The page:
Originally recorded in 1971 by California’s long-forgotten Betty, Handful is an interesting and frustrating album, but not because of any of the songs on it. The ten tracks are standard for the time period and show that the musicians were competent if not particularly imaginative songwriters. Opener “Boogie with You” has a distinct roadhouse feel reminiscent of the Doors or Canned Heat. Guitarists Mike McMahon and Anthon Davis lay down some funky guitar licks accented by Tom Jordan’s piano and an able rhythm section comprising Al Rodriguez on drums and Kerry Kanbara on bass. And the other nine songs on the album are variations on this theme.
“Blind with Shame” contains some poppy guitar hooks and a catchy chorus, and “Thank You” replaces the piano with an organ and blues riffs with Moby Grape-inspired metal chords. On “Lights Gonna Shine,” the band travels the farthest afield by trading out the shouted lyrics and boogie sensibility of the other tracks for a more folk-oriented point of view. The result, by far the most interesting track on the album, sounds like a great ending theme for Soylent Green or Logan’s Run. But Handful could have been recorded by any number of bands; blues roadhouse acts that were exceptional staked their claim to the music thirty years ago. Compared with more familiar records from the era, Handful isn’t that compelling.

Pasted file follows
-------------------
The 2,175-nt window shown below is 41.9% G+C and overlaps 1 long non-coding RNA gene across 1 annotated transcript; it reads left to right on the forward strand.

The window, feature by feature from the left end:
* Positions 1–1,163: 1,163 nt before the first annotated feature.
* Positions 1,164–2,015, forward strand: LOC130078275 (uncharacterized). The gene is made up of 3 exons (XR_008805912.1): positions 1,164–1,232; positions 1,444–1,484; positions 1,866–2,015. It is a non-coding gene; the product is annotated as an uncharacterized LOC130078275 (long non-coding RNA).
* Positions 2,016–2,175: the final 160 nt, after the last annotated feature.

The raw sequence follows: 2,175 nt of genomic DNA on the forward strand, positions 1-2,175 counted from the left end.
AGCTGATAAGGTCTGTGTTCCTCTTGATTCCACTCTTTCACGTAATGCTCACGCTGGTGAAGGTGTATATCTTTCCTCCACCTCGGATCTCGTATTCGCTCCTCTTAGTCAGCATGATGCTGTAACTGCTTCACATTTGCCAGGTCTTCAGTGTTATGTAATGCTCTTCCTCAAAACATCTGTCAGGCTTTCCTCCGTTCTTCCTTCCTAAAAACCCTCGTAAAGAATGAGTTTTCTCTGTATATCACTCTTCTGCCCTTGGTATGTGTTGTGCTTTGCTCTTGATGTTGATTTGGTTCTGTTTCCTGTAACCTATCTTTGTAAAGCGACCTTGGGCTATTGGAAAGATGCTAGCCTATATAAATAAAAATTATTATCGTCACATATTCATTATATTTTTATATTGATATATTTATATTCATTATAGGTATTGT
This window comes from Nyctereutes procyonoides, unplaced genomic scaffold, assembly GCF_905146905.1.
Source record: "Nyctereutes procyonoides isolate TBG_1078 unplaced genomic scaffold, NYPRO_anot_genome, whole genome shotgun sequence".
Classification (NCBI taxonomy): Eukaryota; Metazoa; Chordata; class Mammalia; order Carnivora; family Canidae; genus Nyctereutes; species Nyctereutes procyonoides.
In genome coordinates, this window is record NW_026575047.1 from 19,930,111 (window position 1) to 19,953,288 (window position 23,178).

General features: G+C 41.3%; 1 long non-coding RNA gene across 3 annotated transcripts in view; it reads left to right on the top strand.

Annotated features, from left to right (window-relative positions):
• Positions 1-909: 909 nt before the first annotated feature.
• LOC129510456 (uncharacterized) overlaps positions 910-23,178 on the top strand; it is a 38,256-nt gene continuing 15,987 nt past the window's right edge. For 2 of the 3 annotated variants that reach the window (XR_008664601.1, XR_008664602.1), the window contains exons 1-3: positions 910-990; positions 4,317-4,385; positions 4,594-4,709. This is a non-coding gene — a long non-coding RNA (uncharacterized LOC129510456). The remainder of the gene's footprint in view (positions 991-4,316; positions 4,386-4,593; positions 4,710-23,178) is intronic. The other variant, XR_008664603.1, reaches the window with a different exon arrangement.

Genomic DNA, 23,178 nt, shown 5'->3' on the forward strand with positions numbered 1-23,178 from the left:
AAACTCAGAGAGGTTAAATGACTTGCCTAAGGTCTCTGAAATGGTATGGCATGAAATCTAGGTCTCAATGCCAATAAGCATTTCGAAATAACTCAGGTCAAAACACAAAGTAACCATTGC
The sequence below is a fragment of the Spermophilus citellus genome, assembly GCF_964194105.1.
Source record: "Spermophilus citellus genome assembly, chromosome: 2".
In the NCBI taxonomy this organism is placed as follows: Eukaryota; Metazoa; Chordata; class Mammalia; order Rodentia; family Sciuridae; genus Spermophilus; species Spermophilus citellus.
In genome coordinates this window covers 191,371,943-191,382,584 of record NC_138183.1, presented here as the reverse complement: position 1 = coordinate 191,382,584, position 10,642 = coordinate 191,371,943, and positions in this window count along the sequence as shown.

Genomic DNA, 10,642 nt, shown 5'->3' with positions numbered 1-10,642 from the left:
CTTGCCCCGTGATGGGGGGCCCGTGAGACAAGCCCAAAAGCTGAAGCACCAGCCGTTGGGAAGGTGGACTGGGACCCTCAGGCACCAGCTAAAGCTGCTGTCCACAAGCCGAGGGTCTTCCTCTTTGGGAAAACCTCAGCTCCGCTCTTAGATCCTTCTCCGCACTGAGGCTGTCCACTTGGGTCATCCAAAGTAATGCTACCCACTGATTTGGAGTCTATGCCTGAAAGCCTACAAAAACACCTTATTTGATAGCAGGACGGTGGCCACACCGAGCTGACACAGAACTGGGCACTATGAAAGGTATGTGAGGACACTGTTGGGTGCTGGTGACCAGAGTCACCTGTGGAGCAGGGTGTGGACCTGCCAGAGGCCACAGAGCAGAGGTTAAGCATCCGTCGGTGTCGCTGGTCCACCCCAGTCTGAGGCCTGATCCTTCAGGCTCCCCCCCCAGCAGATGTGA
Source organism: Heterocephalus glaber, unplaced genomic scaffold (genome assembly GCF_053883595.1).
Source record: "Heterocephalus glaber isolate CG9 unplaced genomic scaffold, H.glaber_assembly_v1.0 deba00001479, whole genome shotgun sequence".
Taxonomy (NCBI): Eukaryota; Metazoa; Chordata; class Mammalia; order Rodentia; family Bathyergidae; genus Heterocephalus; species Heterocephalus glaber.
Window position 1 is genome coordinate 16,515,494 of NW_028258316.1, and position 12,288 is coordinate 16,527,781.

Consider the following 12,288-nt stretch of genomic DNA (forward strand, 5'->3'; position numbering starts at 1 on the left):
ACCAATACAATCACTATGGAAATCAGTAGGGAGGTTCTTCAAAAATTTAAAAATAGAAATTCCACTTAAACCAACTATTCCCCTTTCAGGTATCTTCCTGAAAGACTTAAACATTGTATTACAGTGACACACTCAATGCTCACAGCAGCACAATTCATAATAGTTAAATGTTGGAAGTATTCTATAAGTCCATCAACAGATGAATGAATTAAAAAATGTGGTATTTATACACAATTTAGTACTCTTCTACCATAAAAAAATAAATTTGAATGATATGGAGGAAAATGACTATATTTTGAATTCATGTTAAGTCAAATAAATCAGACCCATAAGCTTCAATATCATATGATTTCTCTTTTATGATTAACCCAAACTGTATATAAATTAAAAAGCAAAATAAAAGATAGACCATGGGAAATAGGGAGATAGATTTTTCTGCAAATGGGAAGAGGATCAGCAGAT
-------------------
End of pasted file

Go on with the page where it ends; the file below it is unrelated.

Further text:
But listening to the album does pique an interest in the band that put them together, and in that regard Shadoks Music misses out. There was a huge opportunity here to track down the members of the band for interviews and have them put Handful into both an artistic and a historic context. It’s nearly impossible not to wonder what became of Betty.
The real story with Handful is that thirty-five years ago a band scraped together enough money to press two hundred copies of an album to sell at shows. The intervening years are a black hole that Shadoks does nothing to fill in. In this case, music is subordinate to the unwritten history of band. Where Handful could have been a compelling remembrance of a group that once upon a time made a record, it is merely a reissue of somewhat forgettable songs.